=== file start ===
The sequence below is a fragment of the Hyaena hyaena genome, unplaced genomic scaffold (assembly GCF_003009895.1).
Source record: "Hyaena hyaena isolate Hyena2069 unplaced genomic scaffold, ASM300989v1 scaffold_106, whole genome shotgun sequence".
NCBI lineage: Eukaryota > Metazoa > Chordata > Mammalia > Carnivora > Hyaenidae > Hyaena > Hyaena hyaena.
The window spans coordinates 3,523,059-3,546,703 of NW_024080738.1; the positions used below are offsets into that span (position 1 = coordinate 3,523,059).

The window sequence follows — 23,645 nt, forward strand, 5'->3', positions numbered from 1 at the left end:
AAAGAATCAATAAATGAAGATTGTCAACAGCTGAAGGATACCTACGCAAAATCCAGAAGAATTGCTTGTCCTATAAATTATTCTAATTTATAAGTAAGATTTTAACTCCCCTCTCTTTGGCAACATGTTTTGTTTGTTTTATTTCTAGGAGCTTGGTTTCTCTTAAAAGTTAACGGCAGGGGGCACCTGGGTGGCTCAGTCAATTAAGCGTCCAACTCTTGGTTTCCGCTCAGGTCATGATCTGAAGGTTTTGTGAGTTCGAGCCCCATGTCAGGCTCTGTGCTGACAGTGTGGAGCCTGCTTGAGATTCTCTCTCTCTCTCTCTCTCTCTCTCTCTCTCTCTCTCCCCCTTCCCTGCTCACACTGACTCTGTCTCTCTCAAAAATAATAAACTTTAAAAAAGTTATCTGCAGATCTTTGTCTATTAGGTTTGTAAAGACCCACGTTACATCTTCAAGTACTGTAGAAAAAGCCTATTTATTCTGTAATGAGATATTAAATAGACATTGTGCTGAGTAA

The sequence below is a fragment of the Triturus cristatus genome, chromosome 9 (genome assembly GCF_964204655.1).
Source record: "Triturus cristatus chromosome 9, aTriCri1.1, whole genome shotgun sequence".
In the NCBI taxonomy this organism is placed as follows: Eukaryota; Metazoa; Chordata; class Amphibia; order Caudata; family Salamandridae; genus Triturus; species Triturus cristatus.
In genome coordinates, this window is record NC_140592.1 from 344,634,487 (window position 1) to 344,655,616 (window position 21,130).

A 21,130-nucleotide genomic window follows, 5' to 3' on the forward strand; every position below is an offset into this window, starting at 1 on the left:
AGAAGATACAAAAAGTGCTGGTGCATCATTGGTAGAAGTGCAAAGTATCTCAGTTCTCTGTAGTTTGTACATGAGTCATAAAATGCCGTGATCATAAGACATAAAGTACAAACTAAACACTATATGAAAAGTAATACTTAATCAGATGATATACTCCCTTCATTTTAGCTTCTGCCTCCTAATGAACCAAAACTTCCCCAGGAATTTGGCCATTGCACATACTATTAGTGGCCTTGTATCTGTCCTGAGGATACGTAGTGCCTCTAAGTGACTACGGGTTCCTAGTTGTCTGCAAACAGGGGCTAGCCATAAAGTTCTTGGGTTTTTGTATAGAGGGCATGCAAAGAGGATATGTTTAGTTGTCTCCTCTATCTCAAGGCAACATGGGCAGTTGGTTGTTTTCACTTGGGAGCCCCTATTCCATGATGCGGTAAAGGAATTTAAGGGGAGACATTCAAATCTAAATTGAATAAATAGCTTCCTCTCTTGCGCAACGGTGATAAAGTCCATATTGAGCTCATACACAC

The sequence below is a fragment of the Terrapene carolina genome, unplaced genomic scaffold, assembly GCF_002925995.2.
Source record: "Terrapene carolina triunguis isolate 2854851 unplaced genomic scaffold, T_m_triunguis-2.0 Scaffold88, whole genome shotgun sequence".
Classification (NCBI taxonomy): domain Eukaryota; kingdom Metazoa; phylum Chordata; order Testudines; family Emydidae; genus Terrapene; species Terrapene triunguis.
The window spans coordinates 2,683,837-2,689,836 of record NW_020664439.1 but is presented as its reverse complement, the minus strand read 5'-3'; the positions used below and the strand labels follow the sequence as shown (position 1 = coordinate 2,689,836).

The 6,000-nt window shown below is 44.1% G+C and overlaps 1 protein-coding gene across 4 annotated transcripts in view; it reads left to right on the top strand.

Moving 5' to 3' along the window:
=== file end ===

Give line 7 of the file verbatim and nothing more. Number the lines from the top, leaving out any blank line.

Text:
The sequence below is a fragment of the Triturus cristatus genome, chromosome 9 (genome assembly GCF_964204655.1).